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MICHELE NORRIS, host:

So, the big question now is, what happens to those voters who were supporting John Edwards?

For a clearer picture of those voters and the issues they care most about, we're joined by Andrew Kohut, president of the Pew Research Center.

Welcome, Andy.

Mr. ANDY KOHUT (President, Pew Research Center): Glad to be here, Michele.

NORRIS: So, if we look at this block of people who voted or caucused for Edwards in these early contests, what kind of demographic profile do we see?

Mr. KOHUT: Well, it's not a matter of so much what we see; it's a matter of what we don't see.

NORRIS: Hmm.

Mr. KOHUT: What we haven't seen, given his populist appeal, was his having any greater attraction or appeal to voters who are less affluent, poorer people. What we do see is a little more support for Edwards among white males than among other demographic categories. We don't see much in terms of issues, I mean, he doesn't get a bigger constituency among the people who are concerned about the economy. But you know, the real surprise about the Democratic race is that issues don't matter. There's almost no correlation in the exit polls between the issues people say they prefer and the candidates that they vote for. They seem almost irrelevant even though these are very important issues to Democratic voters. It's more about personal characteristics and qualities.

NORRIS: Yeah, it's interesting, the economic issue, because he hammers that message about, you know, vowing to fight for the middle class. That was the core of his message.

Mr. KOHUT: It was the core of his message. And there was a little resonance, particularly in Iowa, of voters saying he cares about people like me - I remember he did pretty well in Iowa; he came in second in Iowa. But by the time to New Hampshire, Hillary Clinton took a fair number of those people who said that they were vote - looking for a candidate who cares about them. That hurt Edwards there. So, the compassion, the populism hasn't seemed to work for him.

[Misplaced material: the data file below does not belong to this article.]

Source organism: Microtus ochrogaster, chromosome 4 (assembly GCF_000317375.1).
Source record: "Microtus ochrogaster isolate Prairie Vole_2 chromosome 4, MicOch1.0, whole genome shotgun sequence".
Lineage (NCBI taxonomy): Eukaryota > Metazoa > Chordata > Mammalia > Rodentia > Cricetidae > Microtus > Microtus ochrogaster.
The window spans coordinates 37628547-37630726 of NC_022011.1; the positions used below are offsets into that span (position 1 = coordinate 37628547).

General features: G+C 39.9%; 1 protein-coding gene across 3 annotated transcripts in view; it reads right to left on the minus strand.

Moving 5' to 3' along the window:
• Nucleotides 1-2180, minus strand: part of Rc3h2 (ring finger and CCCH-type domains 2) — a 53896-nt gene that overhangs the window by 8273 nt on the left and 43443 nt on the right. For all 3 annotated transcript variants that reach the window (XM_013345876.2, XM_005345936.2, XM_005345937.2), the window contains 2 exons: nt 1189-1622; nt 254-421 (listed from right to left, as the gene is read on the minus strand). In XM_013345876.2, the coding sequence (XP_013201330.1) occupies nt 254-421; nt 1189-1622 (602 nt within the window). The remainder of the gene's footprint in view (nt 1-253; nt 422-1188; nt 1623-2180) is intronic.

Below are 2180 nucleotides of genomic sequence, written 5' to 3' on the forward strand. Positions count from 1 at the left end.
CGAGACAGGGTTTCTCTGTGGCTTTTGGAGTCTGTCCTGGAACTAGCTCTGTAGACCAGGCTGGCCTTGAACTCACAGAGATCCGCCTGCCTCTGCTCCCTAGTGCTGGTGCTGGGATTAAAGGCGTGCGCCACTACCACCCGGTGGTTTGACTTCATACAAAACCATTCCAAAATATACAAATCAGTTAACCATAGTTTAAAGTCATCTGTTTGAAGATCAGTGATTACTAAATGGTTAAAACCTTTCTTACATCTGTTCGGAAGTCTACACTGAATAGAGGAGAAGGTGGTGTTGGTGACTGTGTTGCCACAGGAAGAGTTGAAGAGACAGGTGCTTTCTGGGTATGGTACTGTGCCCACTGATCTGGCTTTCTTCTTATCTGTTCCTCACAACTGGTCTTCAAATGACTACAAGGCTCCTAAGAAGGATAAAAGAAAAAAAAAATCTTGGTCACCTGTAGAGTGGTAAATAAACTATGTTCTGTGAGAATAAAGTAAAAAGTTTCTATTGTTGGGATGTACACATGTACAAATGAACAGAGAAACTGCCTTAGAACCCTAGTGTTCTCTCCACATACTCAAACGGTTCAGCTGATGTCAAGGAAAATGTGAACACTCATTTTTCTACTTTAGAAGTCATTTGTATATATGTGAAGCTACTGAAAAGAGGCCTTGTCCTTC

NORRIS: Is there any indication that the voters who are supporting Edwards or who were supporting Edwards were motivated not just by their impression of him but also by their version to one of the other candidates. Is there an anti-Obama or anti-Clinton factor here?

Mr. KOHUT: Well, I looked at that, and if anything, you get the sense that Obama is liked a little better by the Edwards supporters - 60 percent of the Obama supporters had a favorable view of Hillary Clinton, 67 percent a favorable view of Obama. So, there - a majority said they like both of them. When we asked the direct question, who would be your second choice if Edwards were not available, which he is now not? Obama 44, Clinton 31. Now, this was two weeks ago; that may be quite different. The real puzzle here is what happens to white males who have been more inclined to vote for Edwards than other categories of Democratic voters? Whites have not been voting for Obama, and males have not been voting for Hillary Clinton, so which way do they go? The answer is I don't know.

NORRIS: Andy Kohut is the president of the Pew Research Center.

Thanks so much for coming in, Andy.

Mr. KOHUT: You're welcome.

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